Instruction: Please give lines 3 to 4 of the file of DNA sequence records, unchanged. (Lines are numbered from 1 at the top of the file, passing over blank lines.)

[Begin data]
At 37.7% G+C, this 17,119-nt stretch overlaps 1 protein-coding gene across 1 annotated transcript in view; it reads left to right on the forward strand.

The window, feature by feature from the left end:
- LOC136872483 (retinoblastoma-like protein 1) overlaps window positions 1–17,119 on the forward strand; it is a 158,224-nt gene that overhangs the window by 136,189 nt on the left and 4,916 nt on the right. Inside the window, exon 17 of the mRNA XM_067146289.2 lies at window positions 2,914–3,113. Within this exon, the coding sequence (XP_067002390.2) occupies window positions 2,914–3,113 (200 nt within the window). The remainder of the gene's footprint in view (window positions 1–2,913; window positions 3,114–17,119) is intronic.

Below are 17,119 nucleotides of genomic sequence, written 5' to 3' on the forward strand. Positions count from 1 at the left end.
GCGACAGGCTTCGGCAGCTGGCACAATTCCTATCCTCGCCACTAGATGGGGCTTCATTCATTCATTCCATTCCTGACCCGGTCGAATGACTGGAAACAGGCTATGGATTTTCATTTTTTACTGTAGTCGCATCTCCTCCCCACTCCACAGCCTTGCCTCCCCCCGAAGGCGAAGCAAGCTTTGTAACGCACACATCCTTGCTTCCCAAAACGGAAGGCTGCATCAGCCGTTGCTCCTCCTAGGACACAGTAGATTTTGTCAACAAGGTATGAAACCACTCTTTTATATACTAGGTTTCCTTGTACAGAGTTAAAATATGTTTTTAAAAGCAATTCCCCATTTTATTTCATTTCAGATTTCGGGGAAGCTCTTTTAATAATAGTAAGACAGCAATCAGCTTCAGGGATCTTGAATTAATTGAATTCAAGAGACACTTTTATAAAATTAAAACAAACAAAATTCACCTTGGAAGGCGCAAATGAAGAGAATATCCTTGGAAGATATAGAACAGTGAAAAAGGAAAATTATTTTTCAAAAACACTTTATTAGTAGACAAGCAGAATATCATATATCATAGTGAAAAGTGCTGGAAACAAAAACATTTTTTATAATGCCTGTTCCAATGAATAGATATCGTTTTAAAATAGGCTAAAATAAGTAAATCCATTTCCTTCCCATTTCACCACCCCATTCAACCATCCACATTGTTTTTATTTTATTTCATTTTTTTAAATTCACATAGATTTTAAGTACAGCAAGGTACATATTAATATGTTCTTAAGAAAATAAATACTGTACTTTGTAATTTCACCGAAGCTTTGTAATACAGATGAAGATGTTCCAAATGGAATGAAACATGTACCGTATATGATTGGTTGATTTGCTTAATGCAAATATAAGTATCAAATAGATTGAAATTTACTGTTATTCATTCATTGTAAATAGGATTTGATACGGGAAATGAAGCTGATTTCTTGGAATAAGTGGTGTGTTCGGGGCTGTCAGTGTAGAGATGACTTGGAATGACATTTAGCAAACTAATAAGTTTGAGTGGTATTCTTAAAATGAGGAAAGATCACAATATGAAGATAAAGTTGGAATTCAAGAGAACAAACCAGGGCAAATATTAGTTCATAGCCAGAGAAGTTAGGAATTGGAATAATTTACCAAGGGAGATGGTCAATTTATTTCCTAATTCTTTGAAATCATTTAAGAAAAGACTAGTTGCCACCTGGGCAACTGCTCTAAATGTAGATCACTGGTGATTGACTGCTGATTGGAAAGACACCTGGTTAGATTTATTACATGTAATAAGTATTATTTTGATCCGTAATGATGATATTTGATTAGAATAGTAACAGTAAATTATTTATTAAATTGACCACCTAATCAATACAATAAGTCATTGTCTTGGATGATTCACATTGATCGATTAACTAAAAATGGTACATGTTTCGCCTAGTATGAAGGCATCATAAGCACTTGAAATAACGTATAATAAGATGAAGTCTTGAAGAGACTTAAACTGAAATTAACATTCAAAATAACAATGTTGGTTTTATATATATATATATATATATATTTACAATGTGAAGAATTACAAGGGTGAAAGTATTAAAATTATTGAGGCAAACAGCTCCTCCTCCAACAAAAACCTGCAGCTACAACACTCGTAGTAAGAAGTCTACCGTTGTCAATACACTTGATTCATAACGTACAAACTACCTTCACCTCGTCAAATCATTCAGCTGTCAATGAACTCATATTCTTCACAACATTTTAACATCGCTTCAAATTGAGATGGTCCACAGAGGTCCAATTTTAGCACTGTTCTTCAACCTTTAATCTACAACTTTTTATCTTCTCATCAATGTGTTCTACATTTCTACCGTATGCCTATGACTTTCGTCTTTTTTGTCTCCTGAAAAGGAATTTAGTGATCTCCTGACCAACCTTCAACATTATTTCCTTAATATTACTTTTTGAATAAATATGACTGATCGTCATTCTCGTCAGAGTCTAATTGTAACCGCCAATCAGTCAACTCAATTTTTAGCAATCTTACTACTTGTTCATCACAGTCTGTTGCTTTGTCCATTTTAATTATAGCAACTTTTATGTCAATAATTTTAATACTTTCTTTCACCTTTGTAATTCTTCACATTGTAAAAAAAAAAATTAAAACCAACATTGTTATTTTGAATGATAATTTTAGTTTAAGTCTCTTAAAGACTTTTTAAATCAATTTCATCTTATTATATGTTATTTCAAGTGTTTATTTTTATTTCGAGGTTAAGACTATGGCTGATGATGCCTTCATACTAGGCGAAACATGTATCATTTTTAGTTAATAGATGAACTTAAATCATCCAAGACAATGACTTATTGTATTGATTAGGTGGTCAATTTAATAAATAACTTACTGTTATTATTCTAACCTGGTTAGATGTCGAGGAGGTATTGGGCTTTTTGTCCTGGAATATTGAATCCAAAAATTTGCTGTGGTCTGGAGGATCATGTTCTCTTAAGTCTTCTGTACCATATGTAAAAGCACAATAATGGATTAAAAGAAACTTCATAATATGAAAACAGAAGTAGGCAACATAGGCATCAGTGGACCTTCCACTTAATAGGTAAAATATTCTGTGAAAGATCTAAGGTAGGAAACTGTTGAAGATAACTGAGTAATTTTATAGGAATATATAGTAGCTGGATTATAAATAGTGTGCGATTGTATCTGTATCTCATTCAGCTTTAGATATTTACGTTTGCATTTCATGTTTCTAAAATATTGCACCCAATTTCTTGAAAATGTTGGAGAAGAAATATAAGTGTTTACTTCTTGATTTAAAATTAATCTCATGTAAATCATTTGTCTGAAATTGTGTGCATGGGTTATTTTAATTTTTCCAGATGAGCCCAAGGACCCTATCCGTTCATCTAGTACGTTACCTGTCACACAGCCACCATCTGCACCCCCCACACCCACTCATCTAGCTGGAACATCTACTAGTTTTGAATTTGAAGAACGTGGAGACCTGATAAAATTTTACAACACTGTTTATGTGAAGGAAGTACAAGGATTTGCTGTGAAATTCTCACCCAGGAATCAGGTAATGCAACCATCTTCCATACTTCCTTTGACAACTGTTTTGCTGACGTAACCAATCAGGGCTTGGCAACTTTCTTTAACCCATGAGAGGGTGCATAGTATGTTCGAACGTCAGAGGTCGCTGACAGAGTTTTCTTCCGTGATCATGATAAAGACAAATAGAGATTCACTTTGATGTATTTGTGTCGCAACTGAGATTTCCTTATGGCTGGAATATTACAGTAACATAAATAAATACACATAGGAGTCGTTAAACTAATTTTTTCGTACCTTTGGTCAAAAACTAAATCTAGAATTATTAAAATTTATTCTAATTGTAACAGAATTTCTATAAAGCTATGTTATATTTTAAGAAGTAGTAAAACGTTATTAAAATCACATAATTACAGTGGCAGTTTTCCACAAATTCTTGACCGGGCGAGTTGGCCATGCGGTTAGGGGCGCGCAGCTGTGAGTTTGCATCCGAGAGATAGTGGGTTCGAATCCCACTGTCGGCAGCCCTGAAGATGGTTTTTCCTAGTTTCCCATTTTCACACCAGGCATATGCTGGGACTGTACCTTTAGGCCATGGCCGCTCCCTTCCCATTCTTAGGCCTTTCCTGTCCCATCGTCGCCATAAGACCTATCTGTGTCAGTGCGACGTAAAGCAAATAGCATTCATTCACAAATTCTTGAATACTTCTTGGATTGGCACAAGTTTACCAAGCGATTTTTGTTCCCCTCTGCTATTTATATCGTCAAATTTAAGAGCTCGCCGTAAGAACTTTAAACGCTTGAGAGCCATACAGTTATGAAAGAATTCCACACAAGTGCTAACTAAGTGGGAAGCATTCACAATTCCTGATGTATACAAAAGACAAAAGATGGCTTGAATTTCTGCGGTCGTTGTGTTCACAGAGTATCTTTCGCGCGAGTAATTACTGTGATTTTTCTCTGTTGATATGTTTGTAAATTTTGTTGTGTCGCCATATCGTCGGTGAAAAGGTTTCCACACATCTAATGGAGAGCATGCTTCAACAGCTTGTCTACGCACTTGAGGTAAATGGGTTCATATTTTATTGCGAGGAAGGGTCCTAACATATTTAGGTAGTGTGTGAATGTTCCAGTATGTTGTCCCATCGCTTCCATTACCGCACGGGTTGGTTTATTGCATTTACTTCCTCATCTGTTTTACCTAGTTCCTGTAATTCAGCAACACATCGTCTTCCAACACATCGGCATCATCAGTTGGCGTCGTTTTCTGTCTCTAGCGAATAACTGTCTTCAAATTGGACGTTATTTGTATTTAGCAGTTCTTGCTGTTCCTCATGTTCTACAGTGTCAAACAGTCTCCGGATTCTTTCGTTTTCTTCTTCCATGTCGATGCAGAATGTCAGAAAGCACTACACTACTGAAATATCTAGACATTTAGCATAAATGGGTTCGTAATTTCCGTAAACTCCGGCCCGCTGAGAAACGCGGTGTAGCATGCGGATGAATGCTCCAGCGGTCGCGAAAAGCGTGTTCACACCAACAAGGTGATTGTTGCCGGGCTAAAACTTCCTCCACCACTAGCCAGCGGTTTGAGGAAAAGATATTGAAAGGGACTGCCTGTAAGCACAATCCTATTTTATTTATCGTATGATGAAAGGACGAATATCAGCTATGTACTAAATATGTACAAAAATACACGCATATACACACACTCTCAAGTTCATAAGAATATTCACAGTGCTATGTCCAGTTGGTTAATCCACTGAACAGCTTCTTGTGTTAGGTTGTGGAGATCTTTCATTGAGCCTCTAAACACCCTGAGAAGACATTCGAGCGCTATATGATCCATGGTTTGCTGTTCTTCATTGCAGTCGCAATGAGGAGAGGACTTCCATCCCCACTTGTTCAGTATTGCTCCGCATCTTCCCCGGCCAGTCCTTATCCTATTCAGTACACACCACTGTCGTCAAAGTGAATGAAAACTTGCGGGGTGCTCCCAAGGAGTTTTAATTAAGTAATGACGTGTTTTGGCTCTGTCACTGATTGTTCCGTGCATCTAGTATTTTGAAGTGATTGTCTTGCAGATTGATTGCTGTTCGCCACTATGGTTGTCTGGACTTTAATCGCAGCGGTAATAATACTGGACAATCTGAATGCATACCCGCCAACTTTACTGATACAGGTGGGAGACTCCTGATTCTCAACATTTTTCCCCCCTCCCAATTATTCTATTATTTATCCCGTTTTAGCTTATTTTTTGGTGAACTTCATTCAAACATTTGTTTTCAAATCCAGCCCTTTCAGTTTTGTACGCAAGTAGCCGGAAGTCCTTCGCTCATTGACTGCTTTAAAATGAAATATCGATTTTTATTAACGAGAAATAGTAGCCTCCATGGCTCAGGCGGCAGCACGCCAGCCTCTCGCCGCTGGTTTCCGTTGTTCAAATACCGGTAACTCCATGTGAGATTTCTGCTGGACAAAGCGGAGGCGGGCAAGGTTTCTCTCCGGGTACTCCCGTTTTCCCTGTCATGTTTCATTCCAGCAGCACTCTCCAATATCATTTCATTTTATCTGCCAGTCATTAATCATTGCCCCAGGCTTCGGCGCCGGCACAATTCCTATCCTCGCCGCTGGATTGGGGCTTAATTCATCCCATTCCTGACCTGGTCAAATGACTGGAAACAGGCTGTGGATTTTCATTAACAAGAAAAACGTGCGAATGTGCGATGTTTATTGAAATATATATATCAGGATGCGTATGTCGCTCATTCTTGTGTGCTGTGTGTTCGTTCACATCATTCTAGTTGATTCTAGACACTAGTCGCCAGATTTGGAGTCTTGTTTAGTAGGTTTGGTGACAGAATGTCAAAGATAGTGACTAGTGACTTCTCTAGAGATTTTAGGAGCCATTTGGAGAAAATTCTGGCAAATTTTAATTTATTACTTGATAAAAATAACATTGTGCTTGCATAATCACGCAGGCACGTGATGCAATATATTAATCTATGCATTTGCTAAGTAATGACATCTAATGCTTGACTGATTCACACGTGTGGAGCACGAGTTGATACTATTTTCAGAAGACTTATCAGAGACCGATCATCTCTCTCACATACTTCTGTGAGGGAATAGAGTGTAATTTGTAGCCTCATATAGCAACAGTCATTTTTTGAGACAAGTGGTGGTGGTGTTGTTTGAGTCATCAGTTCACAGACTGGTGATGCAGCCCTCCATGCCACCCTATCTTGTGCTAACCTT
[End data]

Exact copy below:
- LOC136872483 (retinoblastoma-like protein 1) overlaps window positions 1–17,119 on the forward strand; it is a 158,224-nt gene that overhangs the window by 136,189 nt on the left and 4,916 nt on the right. Inside the window, exon 17 of the mRNA XM_067146289.2 lies at window positions 2,914–3,113. Within this exon, the coding sequence (XP_067002390.2) occupies window positions 2,914–3,113 (200 nt within the window). The remainder of the gene's footprint in view (window positions 1–2,913; window positions 3,114–17,119) is intronic.

Below are 17,119 nucleotides of genomic sequence, written 5' to 3' on the forward strand. Positions count from 1 at the left end.